Are There Healthy Sweetener Alternatives?
The problem with most of the natural sweeteners on the market is that they still impact your blood sugar and metabolic health. This is true of other popular options as well, such as barley malt, maple syrup, and molasses. But there are a few natural sweeteners options that have no impact on blood sugar. For example, Stevia, extracted from Stevia rebaudiana leaves, has a glycemic index of less than one. In fact, some studies suggest that Stevia actually improves insulin sensitivity and may be beneficial for diabetics. In addition, research shows that it may modestly lower blood pressure. Let’s look at Stevia more closely.
You can buy Stevia in its natural, unaltered form, but it tends to have a slightly bitter aftertaste. That’s why manufacturers process it a bit and sometimes add erythritol, a sugar alcohol to improve the taste. With these changes, Stevia has a sweetness much like sugar, although more potent. In fact, it’s at least 100 times sweeter, so you need less to sweeten your food or drink. Erythritol has no impact on blood sugar either. Therefore, using Stevia alone or in a Stevia/erythritol formulation should not cause a blood sugar spike. Studies also support the safety of erythritol, although some people develop mild bloating or other digestive issues when consuming large amounts.
Monk Fruit: Another Natural, No-Calorie Sweetener
If Stevia doesn’t strike your fancy, there’s another sweetener that won’t raise your blood sugar. It’s monk fruit sweetener. The active ingredients in this fruit-derived sweetener are called mogrosides. Although mogrosides have not been the focus of much research, it preliminarily looks like mogrosides could have health benefits. Animal studies show that these natural chemicals have antioxidant activity and may lower blood sugar, much like Stevia. The Food and Drug Administration classifies them as “generally recognized as safe.”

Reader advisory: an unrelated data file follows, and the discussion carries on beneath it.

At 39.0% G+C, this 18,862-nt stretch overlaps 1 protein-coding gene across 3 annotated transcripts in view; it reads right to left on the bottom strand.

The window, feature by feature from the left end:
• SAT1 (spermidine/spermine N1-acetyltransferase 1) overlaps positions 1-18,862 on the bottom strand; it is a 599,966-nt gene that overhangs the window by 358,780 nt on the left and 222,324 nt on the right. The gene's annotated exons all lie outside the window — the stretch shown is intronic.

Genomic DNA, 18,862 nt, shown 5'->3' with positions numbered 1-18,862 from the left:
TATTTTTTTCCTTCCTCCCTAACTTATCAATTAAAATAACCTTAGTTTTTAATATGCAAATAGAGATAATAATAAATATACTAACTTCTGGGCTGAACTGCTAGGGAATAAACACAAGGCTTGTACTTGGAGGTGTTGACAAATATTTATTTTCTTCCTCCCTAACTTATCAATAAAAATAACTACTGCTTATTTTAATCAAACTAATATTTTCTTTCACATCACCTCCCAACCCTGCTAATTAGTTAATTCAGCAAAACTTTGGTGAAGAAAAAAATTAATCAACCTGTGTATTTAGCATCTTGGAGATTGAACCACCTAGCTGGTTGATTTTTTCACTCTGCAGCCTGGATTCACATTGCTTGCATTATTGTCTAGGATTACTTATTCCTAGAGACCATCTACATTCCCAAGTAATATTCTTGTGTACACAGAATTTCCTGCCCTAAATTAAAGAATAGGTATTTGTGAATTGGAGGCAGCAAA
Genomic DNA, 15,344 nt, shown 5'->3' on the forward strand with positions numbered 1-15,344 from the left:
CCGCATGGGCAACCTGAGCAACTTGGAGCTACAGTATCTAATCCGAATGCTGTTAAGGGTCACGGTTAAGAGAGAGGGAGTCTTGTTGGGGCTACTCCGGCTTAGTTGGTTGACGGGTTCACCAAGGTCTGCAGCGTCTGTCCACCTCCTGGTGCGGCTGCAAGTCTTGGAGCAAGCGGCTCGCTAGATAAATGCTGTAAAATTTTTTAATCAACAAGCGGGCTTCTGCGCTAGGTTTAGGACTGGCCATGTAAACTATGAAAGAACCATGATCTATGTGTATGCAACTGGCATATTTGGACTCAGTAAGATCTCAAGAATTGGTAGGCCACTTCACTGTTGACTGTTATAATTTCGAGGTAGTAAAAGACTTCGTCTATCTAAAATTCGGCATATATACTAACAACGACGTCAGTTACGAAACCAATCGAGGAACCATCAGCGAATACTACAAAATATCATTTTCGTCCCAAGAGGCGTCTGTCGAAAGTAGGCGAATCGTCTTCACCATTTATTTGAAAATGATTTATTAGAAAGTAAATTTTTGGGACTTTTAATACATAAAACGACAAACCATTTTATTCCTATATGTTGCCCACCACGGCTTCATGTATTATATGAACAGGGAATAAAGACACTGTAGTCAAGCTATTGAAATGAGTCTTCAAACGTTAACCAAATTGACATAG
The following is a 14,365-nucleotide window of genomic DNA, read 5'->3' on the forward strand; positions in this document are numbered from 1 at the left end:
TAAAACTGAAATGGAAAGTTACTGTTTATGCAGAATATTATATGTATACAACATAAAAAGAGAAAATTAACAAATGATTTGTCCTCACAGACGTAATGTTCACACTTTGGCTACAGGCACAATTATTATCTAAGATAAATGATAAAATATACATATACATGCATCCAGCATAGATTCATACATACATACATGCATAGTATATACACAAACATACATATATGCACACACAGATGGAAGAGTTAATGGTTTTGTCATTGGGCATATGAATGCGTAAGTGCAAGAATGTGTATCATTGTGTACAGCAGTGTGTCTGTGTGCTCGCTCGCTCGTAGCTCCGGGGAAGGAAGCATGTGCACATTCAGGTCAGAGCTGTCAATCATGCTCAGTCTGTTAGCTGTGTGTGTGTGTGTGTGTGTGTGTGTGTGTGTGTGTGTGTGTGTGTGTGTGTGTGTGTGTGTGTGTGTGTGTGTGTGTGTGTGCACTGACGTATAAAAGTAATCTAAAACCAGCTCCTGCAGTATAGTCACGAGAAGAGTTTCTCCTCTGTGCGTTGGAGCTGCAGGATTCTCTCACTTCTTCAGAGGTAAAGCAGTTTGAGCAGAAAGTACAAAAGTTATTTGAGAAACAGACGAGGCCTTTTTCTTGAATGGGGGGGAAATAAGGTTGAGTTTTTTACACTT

As with Stevia, you often see monk fruit combined with erythritol, a sugar alcohol. Read labels carefully as some monk fruit is combined with dextrose, another name for sugar. Monk fruit sweeteners, like Stevia, are at least 100 times sweeter than sugar. One disadvantage of monk fruit sweeteners is that they’re more expensive and sometimes harder to find at supermarkets.
The Bottom Line
Stevia and monk fruit are two natural sweetener options that won’t raise your blood sugar and may have other beneficial health effects. At the very least, they appear to be safe. Plus, you don’t need much due to their extreme sweetness. So, consider this the next time you’re looking for a natural, sugar-free sweetener. Even better, wean yourself off of all sweeteners and enjoy food in its natural unsweetened state!
· Science Daily. “Super-sticky ‘ultra-bad’ cholesterol revealed in people at high risk of heart disease”
· Mayo Clinic. “Diabetes foods: Is honey a good substitute for sugar?”
· University of Sydney. “Glycemic Index”
· Medical News Today. “Coconut Sugar: Is It Good for You?”
· Medical News Today. “Is agave syrup the best sweetener for diabetes?”
· Metabolism. 2004 Jan;53(1):73-6.
· Phytochemistry. 2003 Nov;64(5):913-21.
· Food and Chemical Toxicology. Volume 46, Issue 7, Supplement, July 2008, Pages S40-S46.
· Medical News Today. “What are monk fruit and stevia?”